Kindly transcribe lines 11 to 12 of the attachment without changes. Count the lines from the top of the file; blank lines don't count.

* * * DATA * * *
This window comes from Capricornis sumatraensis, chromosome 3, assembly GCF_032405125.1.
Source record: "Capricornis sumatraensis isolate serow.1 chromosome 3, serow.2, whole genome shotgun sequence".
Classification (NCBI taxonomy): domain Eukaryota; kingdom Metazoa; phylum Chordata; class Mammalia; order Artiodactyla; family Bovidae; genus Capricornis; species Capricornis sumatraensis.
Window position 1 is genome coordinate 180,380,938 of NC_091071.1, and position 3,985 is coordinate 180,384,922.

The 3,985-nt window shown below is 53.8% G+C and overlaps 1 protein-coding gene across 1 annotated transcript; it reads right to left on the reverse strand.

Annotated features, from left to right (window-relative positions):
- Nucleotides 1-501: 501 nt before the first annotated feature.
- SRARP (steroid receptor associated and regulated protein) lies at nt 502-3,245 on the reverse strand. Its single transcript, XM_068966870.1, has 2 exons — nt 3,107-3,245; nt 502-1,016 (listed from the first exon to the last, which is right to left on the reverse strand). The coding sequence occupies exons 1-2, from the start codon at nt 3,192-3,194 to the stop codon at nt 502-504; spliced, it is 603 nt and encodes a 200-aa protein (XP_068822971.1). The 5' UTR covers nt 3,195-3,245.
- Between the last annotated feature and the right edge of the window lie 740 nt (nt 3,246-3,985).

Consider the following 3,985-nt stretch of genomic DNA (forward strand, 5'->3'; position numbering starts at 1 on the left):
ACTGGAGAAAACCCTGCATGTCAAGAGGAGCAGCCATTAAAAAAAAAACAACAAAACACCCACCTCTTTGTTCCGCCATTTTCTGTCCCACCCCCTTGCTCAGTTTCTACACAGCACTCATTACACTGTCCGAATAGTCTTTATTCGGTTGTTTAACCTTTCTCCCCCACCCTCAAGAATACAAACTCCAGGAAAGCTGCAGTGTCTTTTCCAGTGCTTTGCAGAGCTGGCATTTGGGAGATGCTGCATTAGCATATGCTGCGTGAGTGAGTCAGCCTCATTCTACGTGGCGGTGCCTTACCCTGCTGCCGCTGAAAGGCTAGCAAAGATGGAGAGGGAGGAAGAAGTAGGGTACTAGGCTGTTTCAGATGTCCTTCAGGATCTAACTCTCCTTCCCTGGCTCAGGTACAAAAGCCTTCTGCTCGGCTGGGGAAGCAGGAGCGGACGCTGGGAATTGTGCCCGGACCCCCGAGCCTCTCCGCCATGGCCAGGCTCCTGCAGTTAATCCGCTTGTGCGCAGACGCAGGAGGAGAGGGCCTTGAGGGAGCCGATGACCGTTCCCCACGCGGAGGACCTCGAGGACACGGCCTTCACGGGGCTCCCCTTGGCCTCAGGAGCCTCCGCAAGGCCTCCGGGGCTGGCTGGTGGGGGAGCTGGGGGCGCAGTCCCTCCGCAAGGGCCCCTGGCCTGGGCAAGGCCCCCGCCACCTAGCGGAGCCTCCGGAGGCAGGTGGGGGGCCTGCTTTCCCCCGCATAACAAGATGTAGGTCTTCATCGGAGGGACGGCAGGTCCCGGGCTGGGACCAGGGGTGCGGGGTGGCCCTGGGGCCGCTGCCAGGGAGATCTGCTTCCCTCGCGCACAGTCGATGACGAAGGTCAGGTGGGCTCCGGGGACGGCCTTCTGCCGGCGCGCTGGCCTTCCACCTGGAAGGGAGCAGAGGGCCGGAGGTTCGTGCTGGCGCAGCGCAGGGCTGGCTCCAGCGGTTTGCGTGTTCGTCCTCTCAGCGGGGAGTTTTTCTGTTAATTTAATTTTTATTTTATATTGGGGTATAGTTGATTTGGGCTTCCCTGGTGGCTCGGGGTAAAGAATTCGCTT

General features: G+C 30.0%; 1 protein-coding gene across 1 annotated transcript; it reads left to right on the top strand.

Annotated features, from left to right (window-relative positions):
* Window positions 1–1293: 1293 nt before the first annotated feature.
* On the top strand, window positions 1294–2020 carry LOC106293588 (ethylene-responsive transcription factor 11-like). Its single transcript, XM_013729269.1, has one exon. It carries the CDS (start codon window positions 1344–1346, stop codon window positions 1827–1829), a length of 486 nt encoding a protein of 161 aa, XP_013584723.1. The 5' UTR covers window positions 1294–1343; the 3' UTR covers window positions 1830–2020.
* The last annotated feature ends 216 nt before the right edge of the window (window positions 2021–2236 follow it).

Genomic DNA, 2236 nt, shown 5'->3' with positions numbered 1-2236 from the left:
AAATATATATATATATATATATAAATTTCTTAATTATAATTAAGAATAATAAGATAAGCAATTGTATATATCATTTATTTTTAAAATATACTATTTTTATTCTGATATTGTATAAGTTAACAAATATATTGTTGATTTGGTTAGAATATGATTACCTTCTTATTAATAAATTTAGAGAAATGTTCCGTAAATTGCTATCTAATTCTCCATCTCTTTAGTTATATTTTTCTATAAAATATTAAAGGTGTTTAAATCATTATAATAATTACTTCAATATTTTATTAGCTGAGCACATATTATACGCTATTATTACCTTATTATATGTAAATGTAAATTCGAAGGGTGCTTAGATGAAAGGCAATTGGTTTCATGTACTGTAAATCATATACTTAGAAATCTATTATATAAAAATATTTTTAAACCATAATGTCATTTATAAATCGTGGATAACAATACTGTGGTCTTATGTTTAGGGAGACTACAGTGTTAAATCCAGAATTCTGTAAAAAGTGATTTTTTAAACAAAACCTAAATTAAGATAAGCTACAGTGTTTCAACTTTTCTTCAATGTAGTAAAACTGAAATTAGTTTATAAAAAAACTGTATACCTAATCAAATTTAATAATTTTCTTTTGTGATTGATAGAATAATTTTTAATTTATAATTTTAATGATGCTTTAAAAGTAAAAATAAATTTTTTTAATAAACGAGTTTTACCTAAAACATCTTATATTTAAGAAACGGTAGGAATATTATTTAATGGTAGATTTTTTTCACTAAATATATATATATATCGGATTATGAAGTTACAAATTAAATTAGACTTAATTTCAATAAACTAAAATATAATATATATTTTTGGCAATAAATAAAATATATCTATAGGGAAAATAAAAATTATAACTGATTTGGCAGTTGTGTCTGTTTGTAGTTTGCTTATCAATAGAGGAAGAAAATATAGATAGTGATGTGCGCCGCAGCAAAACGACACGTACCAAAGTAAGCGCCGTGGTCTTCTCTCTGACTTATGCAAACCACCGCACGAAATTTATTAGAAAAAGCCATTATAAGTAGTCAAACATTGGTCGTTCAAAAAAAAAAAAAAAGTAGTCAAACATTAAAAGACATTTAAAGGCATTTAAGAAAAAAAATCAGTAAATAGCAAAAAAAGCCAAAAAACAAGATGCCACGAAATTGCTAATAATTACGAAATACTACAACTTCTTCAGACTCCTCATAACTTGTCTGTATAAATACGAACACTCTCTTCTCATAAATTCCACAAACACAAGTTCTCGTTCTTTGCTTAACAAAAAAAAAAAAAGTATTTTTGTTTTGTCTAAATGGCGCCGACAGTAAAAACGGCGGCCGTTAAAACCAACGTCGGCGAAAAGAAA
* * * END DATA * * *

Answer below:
ACTGGAGAAAACCCTGCATGTCAAGAGGAGCAGCCATTAAAAAAAAAACAACAAAACACCCACCTCTTTGTTCCGCCATTTTCTGTCCCACCCCCTTGCTCAGTTTCTACACAGCACTCATTACACTGTCCGAATAGTCTTTATTCGGTTGTTTAACCTTTCTCCCCCACCCTCAAGAATACAAACTCCAGGAAAGCTGCAGTGTCTTTTCCAGTGCTTTGCAGAGCTGGCATTTGGGAGATGCTGCATTAGCATATGCTGCGTGAGTGAGTCAGCCTCATTCTACGTGGCGGTGCCTTACCCTGCTGCCGCTGAAAGGCTAGCAAAGATGGAGAGGGAGGAAGAAGTAGGGTACTAGGCTGTTTCAGATGTCCTTCAGGATCTAACTCTCCTTCCCTGGCTCAGGTACAAAAGCCTTCTGCTCGGCTGGGGAAGCAGGAGCGGACGCTGGGAATTGTGCCCGGACCCCCGAGCCTCTCCGCCATGGCCAGGCTCCTGCAGTTAATCCGCTTGTGCGCAGACGCAGGAGGAGAGGGCCTTGAGGGAGCCGATGACCGTTCCCCACGCGGAGGACCTCGAGGACACGGCCTTCACGGGGCTCCCCTTGGCCTCAGGAGCCTCCGCAAGGCCTCCGGGGCTGGCTGGTGGGGGAGCTGGGGGCGCAGTCCCTCCGCAAGGGCCCCTGGCCTGGGCAAGGCCCCCGCCACCTAGCGGAGCCTCCGGAGGCAGGTGGGGGGCCTGCTTTCCCCCGCATAACAAGATGTAGGTCTTCATCGGAGGGACGGCAGGTCCCGGGCTGGGACCAGGGGTGCGGGGTGGCCCTGGGGCCGCTGCCAGGGAGATCTGCTTCCCTCGCGCACAGTCGATGACGAAGGTCAGGTGGGCTCCGGGGACGGCCTTCTGCCGGCGCGCTGGCCTTCCACCTGGAAGGGAGCAGAGGGCCGGAGGTTCGTGCTGGCGCAGCGCAGGGCTGGCTCCAGCGGTTTGCGTGTTCGTCCTCTCAGCGGGGAGTTTTTCTGTTAATTTAATTTTTATTTTATATTGGGGTATAGTTGATTTGGGCTTCCCTGGTGGCTCGGGGTAAAGAATTCGCTT

General features: G+C 30.0%; 1 protein-coding gene across 1 annotated transcript; it reads left to right on the top strand.